In a significant decision handed down on December 16, the International Criminal Court (ICC) cited two articles written by Professor Jens Ohlin and adopted his position on individual responsibility for collective crimes.
The case concerned the situation in the Democratic Republic of Congo, and the defendant was a rebel leader accused of individual responsibility for war crimes and crimes against humanity. The ICC Prosecutor based in The Hague requested an indictment of the accused under Article 25(3)(d) of the Rome Statute, the treaty that established the international court in 1998. The provision in question makes it illegal for an individual to contribute or assist a group of persons who are committing atrocities.
This was the court’s first major interpretation of this key provision, and the court cited two law review articles by Professor Ohlin (available here and here) that analyzed what type of contribution is sufficient to make an individual criminally responsible for the actions of others. In these articles, Professor Ohlin concludes that countless individuals could be said to “contribute” commodity services, such as selling food or gas, to a criminal gang knowing of the gang’s criminal nature, but such contributions are not significant enough to generate legal responsibility for the collective crime.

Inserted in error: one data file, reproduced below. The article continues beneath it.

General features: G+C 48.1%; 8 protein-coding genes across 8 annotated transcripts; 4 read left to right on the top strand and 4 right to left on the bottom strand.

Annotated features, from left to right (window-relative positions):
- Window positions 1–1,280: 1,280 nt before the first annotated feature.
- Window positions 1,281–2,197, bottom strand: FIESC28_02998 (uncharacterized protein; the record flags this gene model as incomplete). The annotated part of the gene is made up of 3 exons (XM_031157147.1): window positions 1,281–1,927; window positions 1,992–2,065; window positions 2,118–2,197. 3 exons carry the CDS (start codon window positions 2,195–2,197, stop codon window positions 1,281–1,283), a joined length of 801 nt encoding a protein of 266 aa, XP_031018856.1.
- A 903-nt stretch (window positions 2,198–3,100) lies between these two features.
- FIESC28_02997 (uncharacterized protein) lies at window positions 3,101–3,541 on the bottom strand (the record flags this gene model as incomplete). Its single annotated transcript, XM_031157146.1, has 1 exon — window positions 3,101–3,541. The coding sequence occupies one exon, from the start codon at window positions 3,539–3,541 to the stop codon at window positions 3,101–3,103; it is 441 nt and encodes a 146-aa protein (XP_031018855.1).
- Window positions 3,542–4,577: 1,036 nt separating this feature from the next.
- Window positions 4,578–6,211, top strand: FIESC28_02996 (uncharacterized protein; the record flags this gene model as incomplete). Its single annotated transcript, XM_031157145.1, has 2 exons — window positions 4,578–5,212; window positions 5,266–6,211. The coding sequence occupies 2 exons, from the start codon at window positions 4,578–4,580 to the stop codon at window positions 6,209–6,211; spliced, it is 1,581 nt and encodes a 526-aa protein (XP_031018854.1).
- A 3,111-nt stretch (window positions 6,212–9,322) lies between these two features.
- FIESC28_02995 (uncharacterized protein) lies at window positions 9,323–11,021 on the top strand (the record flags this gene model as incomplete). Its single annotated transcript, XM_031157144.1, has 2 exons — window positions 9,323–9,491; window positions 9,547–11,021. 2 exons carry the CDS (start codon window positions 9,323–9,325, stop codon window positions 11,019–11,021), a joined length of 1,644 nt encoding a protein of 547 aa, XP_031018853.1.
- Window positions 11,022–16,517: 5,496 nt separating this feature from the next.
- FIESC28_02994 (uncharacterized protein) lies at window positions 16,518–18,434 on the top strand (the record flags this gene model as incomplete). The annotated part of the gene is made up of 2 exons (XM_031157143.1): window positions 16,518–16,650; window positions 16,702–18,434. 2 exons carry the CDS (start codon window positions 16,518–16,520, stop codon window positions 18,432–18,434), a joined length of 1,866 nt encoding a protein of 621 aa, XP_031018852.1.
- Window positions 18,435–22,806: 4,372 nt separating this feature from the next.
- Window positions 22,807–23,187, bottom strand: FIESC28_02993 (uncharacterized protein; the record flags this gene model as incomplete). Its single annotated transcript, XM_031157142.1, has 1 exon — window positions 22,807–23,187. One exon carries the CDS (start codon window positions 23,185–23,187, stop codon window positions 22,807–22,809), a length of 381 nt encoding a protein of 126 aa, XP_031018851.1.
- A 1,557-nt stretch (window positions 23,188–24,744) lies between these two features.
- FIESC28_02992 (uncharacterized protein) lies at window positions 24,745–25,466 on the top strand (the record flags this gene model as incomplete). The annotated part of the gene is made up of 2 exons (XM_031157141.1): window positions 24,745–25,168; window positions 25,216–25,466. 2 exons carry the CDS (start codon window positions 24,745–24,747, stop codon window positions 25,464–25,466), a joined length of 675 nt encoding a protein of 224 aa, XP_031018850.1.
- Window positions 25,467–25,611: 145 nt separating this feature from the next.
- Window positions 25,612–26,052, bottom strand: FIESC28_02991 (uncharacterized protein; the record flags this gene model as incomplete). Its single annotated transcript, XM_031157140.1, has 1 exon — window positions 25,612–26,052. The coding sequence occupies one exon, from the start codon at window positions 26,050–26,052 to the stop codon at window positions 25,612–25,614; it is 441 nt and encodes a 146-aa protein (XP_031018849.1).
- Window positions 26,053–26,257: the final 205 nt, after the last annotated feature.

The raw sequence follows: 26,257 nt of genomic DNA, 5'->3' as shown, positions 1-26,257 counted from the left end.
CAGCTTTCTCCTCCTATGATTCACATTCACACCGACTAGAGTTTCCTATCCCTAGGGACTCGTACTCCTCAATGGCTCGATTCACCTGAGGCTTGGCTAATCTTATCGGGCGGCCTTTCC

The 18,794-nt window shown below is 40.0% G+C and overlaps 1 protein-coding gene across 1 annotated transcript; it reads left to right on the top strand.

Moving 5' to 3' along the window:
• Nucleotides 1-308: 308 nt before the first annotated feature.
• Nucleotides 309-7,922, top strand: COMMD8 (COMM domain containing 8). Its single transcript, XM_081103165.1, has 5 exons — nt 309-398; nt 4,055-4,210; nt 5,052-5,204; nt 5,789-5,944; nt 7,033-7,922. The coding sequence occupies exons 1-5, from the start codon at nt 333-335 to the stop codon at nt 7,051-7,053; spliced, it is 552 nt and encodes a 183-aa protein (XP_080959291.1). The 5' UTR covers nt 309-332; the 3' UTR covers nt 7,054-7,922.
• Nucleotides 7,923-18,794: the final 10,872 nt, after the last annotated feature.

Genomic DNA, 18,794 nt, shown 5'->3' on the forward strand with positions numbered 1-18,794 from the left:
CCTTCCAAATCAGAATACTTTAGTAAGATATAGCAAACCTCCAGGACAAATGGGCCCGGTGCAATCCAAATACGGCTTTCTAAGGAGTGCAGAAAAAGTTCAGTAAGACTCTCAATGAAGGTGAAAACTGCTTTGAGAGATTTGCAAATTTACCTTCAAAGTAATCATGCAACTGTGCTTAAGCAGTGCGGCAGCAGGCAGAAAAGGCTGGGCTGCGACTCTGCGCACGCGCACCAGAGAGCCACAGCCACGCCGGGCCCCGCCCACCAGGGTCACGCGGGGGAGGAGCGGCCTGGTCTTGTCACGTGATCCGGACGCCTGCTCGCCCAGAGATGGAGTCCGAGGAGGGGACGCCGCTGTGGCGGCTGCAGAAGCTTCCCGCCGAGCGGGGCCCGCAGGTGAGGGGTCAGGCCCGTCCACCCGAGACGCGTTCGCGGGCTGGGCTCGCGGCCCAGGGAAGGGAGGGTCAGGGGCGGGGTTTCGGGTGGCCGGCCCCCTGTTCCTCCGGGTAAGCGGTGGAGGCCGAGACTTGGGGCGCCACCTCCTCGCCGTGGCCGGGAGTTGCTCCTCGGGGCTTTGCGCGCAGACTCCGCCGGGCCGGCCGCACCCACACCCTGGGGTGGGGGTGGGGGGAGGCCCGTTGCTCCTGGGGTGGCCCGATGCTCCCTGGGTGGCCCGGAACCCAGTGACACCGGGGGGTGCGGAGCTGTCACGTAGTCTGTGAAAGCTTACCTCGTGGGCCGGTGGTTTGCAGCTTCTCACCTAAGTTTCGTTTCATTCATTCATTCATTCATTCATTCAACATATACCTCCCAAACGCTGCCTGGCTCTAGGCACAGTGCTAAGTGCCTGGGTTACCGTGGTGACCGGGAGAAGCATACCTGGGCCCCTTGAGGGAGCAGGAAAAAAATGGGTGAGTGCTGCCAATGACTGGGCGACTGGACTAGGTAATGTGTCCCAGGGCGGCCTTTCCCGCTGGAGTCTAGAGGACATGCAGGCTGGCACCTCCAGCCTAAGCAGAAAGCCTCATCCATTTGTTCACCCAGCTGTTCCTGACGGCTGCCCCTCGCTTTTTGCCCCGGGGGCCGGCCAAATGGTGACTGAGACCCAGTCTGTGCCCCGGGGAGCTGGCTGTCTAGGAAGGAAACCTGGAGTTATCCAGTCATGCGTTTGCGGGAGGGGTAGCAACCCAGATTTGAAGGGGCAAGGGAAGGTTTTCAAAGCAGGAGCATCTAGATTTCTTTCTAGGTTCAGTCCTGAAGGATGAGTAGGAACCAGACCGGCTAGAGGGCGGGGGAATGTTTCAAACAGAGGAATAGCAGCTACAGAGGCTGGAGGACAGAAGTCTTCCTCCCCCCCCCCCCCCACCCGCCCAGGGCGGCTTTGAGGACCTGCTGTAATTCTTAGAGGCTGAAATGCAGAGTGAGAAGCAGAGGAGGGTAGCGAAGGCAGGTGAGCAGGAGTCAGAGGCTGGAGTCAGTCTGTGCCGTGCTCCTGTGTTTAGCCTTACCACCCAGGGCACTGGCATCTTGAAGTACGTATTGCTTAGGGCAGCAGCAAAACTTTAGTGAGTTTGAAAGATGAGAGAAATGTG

Ohlin, who teaches international and criminal law, is an expert on the philosophical and legal foundations of criminal liability for collective crimes. In addition to having authored numerous articles on the subject, he also blogs at LieberCode.org.
The court’s opinion in Prosecutor v. Callixte Mbarushimana can be found here.